As I was the only non-Japanese in the group, many people struck up conversations with me out of curiosity about a foreigner attracted to Japanese culture. Anime and manga—Dragon Ball, Sailor Moon, Captain Tsubasa, and so forth—were my introduction to Japan. In France, every single cartoon I encountered was a Japanese work, and my desire to watch anime and read manga in Japanese sparked my interest in learning the language.

On the second morning of our stay, our group walked to a nearby park and welcomed the rising sun with yoga.

The Keisaku Stick Comes Down

Getting back to our training, the second day began with sutra recitation, followed by a session of Zen meditation. I’m not very limber, so I feared I would not be able to sit cross-legged, but the pose came to me more easily than I expected. I thought it might be thanks to our morning yoga session, or perhaps because the Buddha wanted to hasten me on the path toward enlightenment.

Sitting with eyes half-closed, with my gaze directed a couple meters ahead, breathing deeply, my back straight and my shoulders relaxed, I thought it would be easy to meditate. But instead of finding inner peace, I could feel my heart beat stronger and faster. I should have lowered my expectations instead of thinking that meditation would be good for me—that I would experience the world as I never had before. I was probably putting too much pressure on myself. I thought I would be a failure if I did not have some sort of mystical experience then and there.

The basic sitting pose is right foot over left thigh, left foot over right thigh. If that is too difficult, seiza (sitting with legs folded under oneself) is allowed.

Holding the keisaku, a flat wooden stick, the priest walked past me. Ordinarily, anyone who is unable to concentrate during meditation receives a sharp thwack of the stick on the shoulder. But at Taiyōji, it is only given to those who request it by bowing the head and putting the palms together in the gasshō pose when the priest passes in front of them. I thought he would go lightly since we were beginners, but I was wrong. The sound cracked like a whip through the silence. It felt as painful as a whip, too.

Advice from the head priest: “The more you try to think of nothing, the more you will experience distractions. Try picturing being deep under the ocean.”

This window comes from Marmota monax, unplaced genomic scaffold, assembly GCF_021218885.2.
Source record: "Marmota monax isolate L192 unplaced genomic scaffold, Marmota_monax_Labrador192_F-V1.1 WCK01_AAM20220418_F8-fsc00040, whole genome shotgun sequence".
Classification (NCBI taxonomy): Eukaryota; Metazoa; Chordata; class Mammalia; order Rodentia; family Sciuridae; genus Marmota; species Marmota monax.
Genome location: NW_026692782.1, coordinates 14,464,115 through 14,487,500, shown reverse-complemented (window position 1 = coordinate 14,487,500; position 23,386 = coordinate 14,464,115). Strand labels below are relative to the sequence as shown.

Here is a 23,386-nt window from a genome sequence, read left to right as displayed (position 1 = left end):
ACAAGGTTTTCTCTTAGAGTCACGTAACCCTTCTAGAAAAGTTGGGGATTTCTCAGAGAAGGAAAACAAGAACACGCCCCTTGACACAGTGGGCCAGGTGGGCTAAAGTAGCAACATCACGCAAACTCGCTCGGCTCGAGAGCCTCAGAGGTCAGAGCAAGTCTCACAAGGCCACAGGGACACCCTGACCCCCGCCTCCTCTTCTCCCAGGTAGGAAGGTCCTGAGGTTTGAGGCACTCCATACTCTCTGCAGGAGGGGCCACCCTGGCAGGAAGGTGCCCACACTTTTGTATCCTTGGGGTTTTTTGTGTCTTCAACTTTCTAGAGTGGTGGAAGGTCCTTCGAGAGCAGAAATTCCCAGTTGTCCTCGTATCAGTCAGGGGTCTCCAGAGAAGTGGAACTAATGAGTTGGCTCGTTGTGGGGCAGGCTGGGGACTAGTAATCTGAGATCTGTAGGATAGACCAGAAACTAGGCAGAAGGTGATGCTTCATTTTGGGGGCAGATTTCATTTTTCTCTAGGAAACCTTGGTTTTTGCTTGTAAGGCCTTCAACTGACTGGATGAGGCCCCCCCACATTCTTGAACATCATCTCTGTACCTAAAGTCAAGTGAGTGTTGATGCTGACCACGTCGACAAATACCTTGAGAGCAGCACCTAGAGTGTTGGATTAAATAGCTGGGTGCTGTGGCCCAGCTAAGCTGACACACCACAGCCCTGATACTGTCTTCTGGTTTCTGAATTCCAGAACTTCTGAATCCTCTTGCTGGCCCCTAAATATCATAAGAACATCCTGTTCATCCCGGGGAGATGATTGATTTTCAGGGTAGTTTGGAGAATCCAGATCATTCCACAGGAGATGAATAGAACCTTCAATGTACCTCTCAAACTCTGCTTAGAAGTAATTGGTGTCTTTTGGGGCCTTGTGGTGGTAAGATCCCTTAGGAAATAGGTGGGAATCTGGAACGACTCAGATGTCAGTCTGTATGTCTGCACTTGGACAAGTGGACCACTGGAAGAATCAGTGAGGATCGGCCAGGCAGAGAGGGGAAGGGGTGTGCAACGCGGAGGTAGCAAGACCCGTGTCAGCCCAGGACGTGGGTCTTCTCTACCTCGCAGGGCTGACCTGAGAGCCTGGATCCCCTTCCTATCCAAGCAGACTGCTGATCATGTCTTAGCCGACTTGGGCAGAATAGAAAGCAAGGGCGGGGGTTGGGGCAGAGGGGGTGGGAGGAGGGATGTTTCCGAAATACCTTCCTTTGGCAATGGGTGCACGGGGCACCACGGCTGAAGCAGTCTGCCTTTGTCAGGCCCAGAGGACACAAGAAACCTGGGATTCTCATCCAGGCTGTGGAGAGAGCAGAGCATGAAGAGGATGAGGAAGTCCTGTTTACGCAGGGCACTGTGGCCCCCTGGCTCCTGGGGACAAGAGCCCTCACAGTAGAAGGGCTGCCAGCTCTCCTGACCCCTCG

Actually, sitting up properly and breathing quietly after receiving the stick, I was able to experience calm, and the idle thoughts that had run through my mind gradually faded away.

The meditation hall sits atop a cliff, and one may sit facing the windows to meditate. As I gazed at the foliage starting to tint with autumn colors, I felt as though I were floating on a cloud—a reward from the Buddha, I thought.

It’s not possible to get deeply into Zen with just a one-night, two-day stay at a temple. Even so, I felt as though I had gotten a taste of “emptiness.” In other words, I had learned the importance of living in the moment, and I had discovered a spot where I could retreat to recalibrate when city life got to be too much for me.

When I returned to Tokyo, I related these thoughts to friends and family in France in an email. The next morning, I received a reply from my mother, who lives in the south of France, saying that once the pandemic subsided, she would like to visit Japan and go to Taiyōji.

Overjoyed, I replied, “Yes, do come in spring, and we’ll go to Taiyōji. Hitsujiyama Park nearby is a famous spot for cherry blossoms. We can also enjoy the vast expanses of creeping phlox with Mount Fuji in the background.”

(Originally published in Japanese. Composed by Amano Hisaki. Banner photo: Taiyōji, also known as the “temple in the sky.” The windows of the hall where visitors practice Zen meditation offer breathtaking panoramas. All photos by Amano Hisaki.)